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What is bolted High-Strength Friction Grip Joints? Explain in details of bolted High-Strength Friction Grip Joints with step by step procedure and example of application

What is bolted High-Strength Friction Grip Joints? Explain in details of bolted High-Strength Friction Grip Joints with step by step procedure and example of application

Bolted high-strength friction grip (HSFG) joints, also known as preloaded bolted joints or tension control (TC) bolted joints, are a type of connection used in steel structures where the bolts are tightened to a specified preload to create friction between the connected members. The joint relies on the friction generated between the mating surfaces to transfer the applied loads. Here is a step-by-step procedure for creating a bolted high-strength friction grip joint:

  1. Design the Joint: Determine the required number of HSFG bolts, their size, grade, and spacing based on the applied loads, member dimensions, and design requirements. Consider factors such as the friction capacity of the bolts, load transfer capacity of the joint, and required factor of safety.
  2. Prepare the Members: Ensure that the surfaces of both members to be joined are clean, free from any rust, paint, or debris that may affect the connection’s integrity. If necessary, clean the surfaces using wire brushes or other suitable methods.
  3. Align the Members: Position the members so that their mating surfaces are in direct contact, ensuring proper alignment. Use temporary clamps or fixtures, if needed, to hold the members in place during the assembly.
  4. Mark Hole Locations: Use a center punch or other marking tool to mark the hole locations on both members. Ensure the hole spacing is uniform and follows the specified bolt pattern. The hole spacing and size depend on factors such as the bolt diameter, load transfer requirements, and connection strength.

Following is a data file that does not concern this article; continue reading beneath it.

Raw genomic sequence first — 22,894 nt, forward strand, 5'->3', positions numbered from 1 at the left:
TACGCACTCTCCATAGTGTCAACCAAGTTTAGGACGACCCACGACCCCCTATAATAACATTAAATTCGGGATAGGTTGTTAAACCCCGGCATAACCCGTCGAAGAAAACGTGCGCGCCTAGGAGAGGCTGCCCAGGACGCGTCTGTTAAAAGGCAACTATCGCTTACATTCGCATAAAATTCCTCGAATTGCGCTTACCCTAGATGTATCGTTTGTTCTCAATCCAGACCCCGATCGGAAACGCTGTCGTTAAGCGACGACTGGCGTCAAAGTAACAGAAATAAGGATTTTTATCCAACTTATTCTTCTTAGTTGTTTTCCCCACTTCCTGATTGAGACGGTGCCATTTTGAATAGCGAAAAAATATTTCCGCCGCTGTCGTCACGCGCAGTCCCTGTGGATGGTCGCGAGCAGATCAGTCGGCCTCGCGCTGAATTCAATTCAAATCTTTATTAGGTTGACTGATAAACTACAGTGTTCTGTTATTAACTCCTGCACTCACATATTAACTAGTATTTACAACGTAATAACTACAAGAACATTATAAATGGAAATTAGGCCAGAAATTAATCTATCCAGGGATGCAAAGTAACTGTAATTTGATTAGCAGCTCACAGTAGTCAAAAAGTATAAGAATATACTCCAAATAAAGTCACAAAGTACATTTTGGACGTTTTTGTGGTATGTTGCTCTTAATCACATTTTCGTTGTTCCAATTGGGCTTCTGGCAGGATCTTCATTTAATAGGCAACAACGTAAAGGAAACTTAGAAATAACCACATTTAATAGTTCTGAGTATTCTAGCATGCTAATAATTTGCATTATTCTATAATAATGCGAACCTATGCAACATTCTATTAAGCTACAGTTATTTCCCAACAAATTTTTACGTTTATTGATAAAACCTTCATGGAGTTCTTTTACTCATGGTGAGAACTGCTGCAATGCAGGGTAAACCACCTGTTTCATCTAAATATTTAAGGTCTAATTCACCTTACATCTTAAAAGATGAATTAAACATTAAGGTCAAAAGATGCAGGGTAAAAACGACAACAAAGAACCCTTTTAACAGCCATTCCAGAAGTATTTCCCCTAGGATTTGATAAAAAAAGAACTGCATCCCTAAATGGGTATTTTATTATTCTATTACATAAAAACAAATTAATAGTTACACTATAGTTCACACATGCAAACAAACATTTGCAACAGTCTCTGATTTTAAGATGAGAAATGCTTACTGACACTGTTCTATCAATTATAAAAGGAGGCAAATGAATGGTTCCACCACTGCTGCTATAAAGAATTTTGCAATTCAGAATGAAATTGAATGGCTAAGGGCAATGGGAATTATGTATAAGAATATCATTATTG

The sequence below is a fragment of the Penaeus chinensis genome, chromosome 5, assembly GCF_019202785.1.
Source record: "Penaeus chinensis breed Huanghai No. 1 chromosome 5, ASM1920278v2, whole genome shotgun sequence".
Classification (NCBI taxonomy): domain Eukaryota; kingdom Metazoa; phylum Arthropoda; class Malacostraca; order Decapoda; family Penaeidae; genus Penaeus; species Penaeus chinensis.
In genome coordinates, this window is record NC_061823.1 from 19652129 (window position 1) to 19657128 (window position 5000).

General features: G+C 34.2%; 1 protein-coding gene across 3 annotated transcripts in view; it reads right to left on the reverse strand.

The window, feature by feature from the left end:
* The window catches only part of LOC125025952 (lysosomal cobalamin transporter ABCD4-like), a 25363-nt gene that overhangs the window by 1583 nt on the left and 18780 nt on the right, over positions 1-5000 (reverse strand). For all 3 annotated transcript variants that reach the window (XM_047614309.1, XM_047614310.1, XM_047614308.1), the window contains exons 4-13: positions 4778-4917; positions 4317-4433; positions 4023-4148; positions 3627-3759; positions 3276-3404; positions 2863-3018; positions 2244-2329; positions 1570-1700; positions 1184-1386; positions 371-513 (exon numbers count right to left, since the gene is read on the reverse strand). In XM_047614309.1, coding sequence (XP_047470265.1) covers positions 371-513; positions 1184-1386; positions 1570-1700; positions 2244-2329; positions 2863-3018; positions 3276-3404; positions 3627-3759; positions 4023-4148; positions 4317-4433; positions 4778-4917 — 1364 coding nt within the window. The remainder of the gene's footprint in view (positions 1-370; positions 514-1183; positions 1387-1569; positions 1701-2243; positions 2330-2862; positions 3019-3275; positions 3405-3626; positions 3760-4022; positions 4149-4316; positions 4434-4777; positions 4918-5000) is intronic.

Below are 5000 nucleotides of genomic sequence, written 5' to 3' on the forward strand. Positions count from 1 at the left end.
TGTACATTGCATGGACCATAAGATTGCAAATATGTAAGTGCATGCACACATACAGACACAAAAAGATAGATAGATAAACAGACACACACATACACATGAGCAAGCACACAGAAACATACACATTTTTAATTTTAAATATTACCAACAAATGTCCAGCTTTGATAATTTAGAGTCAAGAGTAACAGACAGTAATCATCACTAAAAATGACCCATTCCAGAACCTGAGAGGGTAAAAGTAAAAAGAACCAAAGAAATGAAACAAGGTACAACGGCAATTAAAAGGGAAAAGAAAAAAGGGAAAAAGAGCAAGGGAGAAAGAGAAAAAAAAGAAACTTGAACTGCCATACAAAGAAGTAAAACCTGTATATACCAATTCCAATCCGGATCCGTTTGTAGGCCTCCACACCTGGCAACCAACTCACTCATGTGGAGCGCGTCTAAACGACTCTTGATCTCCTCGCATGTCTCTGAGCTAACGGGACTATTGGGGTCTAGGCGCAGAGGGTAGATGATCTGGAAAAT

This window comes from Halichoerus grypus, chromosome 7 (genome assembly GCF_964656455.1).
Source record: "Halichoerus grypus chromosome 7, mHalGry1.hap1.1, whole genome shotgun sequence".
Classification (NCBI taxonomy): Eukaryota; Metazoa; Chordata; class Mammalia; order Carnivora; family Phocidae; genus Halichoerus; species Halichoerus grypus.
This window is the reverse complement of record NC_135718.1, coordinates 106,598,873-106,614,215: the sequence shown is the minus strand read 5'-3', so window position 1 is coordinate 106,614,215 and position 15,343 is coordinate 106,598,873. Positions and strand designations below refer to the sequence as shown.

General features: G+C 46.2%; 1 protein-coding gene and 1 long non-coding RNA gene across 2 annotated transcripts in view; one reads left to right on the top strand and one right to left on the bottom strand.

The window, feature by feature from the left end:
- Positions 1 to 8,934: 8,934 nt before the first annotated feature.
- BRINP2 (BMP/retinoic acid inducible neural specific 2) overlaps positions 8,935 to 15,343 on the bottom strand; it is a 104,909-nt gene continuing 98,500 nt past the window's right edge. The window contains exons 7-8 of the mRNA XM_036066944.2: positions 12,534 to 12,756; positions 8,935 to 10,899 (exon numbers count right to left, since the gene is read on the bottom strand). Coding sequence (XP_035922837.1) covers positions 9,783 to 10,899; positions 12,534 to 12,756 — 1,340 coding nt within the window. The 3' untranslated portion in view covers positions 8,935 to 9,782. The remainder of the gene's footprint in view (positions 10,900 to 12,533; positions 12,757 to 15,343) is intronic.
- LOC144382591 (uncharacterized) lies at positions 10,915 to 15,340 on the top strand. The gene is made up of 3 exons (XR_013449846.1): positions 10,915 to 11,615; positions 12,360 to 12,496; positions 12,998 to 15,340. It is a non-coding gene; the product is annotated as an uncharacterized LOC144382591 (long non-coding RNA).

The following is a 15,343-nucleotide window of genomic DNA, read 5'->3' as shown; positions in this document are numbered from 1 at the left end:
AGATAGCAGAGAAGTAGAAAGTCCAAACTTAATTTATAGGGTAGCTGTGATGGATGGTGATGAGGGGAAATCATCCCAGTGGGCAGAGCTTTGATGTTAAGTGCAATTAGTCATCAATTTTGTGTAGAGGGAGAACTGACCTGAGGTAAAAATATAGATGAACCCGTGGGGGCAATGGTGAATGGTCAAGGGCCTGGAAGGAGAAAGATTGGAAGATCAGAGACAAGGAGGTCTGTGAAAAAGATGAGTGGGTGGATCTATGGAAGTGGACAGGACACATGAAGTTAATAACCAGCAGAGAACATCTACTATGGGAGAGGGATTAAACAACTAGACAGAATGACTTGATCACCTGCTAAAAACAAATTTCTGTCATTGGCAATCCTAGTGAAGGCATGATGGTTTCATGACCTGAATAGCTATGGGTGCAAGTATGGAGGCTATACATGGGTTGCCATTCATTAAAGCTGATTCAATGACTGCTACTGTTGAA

5. Drill Holes: Use a drill machine and appropriate drill bits to create holes through both members at the marked locations. The hole diameter should be slightly larger than the bolt diameter to allow for easy insertion and accommodate any potential misalignment.
  6. Clean the Holes: Remove any debris or burrs from the drilled holes using compressed air or a wire brush. This ensures that the bolts can be inserted smoothly and that the contact surfaces are clean.
  7. Insert HSFG Bolts: Place the HSFG bolts through the holes, ensuring that they pass through both members. The bolts should be long enough to extend beyond the nuts by an appropriate amount to allow for proper engagement and tightening.
  8. Install Nuts and Washers: On the opposite side of the joint, place washers over the bolt ends, followed by the nuts. Ensure that the washers are properly sized and positioned to provide sufficient contact with the mating surface.
  9. Tension the Bolts: Use a calibrated tensioning device specifically designed for HSFG bolts to apply the specified preload to the bolts. This device ensures that the correct tension is achieved and maintained in each bolt.
  10. Verify and Inspect: After tensioning the bolts, visually inspect the joint to ensure that all bolts are properly tightened and under tension. Check for any signs of gaps, misalignment, or other potential issues. Perform a thorough inspection to verify the integrity and load-carrying capacity of the HSFG joint.

Example of Application: Bolted high-strength friction grip joints find applications in various steel structures, such as bridges, high-rise buildings, and industrial facilities. One common example is in bridge construction, where HSFG joints are used to connect steel girders, trusses, and other structural members.

In a bridge application, HSFG bolts are tightened to achieve the specified preload, creating friction between the connected members. This friction ensures that the load is effectively transferred from one member to another, allowing the bridge structure to withstand the applied forces, including traffic loads, wind loads, and seismic forces.

It is important to note that the above steps provide a general guideline, and the specific procedures may vary depending on the design requirements, bolt specifications, and construction practices. Always refer to the relevant codes, standards, and manufacturer recommendations for the proper

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